July 25, 2006

What We Watch

The multi-talented Emma Bull authors a most readable blog (Dark Roast) in which she recently expressed an opinion about Showtime's relatively short-lived series Dead Like Me.

Her opinion, summed up, was that it was an excellent show that would appeal greatly to young adults... and which she thought parents would not allow their teens to view, due to graphic language and some sexual content.

I agree with her views on Dead Like Me. We watched each of the seasons as they came out in dvd. We watched it with the Vampire, who was a huge fan from the age of 14 on.

And why not? The writing was sharp, the characters interesting, and it followed a recipe that the best of the Buffy the Vampire Slayer seasons had established: the language and tone were cynical enough to appeal to the younger set, yet the core messages were all about hope, responsibility, love and the self-sacrifice it often demands. In fact, Dead Like Me follows the heroine through her transition from a young adult with a particularly tough case of cynicism through to the final, tender episode in which she expresses fully her hard-won understanding and
appreciation of how precious life is because of its flawed and transitory nature.

Shows like Buffy and Dead Like Me are, in fact, about growing up - the very process that teenagers are going through, whether they wish to do so or not. Teens see and appreciate that these shows are holding up a mirror to their lives, and finding the view a bit messy, but interesting and exciting and yes, lovable.

Reasonably alert parents understand that cynicism is the refuge of frustrated idealism, and that young adults are the ultimate idealists. A veneer of ennui and fashionable social rebellion comes with the territory, but by and large that is protective coloring, a middle- and high-school survival mechanism that sloughs off like a snake's skin when they graduate from that hyper-cliqued environment.

Our society spends too much time concentrating on trying to control that predictable and transitory veneer, and too little time paying attention to the inner idealist. We do a disservice to our kids when we keep them from seeing shows like Dead Like Me, but encourage (or at least allow) them to deaden and degrade their minds and spirits on stuff like Fear Factor, Unanimous, and Windfall.

When deciding which books/shows/films/games are going to get the parental blessing, I try to remember to value a package by its contents, rather than its wrapping - and to trust that I've taught my child to do the same.

Certainly it wouldn't be a bad idea for us to judge people that way...


6 Comments:

Blogger mrspao said...

Don't judge a book by it's cover even?

12:17 PM  
Anonymous mamatulip said...

So I can blame my faltering spirit on watching too much Fear Factor? I love that show...Joe Rogan's funny and I like seeing just how low people will stoop for The Almighty Dollar, but damn right -- I'd never let my kids watch it. At least not right now. It would send them a message I'm not sure I want them to receive.

1:12 PM  
Blogger mE said...

Mrs. Pao - would YOU judge a book by its cover, darling Pao-iest of Sams? (I don't believe it for a minute) :)

MamaT - The message is exactly the problem - so many shows nowadays are about how low people will sink... and often, how low they start out before they even bother to sink. What message do we give our kids - and ourselves - when we normalize that people are basically venal and untrustworthy and greedy? What expectations do we learn to have of each other, and of ourselves... and what sort of world/society does that lead to?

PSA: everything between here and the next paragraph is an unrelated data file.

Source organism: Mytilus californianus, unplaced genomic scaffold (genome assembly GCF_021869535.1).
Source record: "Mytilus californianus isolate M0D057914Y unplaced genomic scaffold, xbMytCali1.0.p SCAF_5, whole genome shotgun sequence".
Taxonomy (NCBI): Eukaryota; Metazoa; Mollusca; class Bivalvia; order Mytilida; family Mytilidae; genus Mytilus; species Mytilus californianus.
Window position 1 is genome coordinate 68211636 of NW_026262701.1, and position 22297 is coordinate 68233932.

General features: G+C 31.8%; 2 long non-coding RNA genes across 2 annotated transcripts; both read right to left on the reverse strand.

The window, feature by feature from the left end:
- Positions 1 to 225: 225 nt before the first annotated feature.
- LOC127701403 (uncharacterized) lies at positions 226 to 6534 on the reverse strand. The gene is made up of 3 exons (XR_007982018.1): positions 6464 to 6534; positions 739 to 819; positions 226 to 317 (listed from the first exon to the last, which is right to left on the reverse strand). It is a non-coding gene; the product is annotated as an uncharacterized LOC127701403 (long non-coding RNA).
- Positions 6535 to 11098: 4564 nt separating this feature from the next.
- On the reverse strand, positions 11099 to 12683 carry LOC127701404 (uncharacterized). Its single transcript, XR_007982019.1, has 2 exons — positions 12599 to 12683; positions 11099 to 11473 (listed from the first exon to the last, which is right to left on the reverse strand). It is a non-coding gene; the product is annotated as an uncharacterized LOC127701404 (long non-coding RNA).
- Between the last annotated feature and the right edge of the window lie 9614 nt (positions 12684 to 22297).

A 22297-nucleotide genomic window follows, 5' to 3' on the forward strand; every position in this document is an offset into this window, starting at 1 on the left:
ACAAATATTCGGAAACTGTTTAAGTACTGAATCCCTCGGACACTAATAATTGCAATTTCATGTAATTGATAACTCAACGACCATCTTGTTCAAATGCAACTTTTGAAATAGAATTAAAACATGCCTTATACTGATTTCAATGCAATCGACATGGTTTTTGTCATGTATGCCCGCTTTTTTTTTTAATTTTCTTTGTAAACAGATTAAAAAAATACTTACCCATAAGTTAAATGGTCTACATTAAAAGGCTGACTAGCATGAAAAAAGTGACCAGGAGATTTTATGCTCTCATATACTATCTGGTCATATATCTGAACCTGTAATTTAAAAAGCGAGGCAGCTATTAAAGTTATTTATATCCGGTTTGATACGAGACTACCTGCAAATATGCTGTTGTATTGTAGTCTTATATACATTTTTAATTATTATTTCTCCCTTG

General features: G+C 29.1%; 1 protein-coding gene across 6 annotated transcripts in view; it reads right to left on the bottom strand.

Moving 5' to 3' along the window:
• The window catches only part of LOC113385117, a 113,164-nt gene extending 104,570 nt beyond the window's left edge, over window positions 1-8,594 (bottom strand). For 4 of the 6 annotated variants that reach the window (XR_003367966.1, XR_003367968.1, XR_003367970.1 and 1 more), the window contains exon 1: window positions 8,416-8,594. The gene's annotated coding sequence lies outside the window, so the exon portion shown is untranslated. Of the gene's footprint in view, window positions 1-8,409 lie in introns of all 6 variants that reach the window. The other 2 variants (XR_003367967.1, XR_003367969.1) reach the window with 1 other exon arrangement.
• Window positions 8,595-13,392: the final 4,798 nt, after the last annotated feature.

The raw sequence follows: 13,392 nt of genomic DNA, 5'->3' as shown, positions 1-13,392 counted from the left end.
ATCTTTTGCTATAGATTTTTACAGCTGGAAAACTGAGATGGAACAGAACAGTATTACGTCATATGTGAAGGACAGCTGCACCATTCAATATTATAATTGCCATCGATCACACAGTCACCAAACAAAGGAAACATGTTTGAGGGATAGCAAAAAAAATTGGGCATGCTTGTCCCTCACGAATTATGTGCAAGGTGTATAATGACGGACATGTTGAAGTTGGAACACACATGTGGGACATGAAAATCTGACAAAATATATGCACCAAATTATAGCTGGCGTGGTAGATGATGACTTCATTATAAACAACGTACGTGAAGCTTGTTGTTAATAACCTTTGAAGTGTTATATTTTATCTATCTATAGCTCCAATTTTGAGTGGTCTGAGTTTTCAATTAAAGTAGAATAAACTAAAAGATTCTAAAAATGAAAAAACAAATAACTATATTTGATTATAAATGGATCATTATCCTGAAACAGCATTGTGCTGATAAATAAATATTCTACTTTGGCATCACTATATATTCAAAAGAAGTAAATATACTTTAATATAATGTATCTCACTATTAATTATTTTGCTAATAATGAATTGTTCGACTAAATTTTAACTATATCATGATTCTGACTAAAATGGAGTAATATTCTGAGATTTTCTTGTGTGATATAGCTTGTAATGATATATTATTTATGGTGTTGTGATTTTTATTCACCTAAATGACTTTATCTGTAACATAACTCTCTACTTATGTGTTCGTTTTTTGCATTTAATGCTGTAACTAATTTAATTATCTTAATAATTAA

I don't disapprove of all reality shows. We enthusiastically watch 'So You Think You Can Dance' and 'American Idol'. Those shows are about aspirations towards excellence, and at least on camera the contestants are supportive of each other.

But the Vampire and I decided not to watch what we thought would be the promising 'Treasure Hunters' show because of the so-called Christian family (the dad is a minister!) that repeatedly and self-righteously PRAYED for the people that they had just lied to and stolen from and cheated. It was making me literally sick to my stomach... but more importantly, it made me sick to my spirit.

2:46 PM  
Blogger renee said...

I'm always really interested in what people think about television shows. TV is so ubiquitous that I think it brings out a lot of strong feelings. I was wondering why you put Windfall in with Fear Factor and Unanimous, though? I actually think Windfall is pretty decent drama, with some good actors and interesting storylines for both some of the teenage characters and the adults. I've seen parts of Fear Factor and Unanimous and I'd have to agree that those two shows are crap.

3:07 PM  
Blogger Carrie K said...

Someone once told me that like most cynicists I was a romantic at heart. And after I stopped slapping him upside the head, it occurred to me that he had a point.

What? Not judge people by first impression? Although I did read an article recently how you truly could judge a book by it's cover. Something about the artwork being standardized in the industry.

The message is exactly the problem - so many shows nowadays are about how low people will sink... and often, how low they start out before they even bother to sink. What message do we give our kids - and ourselves - when we normalize that people are basically venal and untrustworthy and greedy? What expectations do we learn to have of each other, and of ourselves... and what sort of world/society does that lead to?

I don't disapprove of all reality shows.
ITA.

2:40 PM  
Blogger Chris said...

So am I missing out or not by not watching TV?

I will have to check out Emma Bull's blog - thanks for the link!

6:00 PM  

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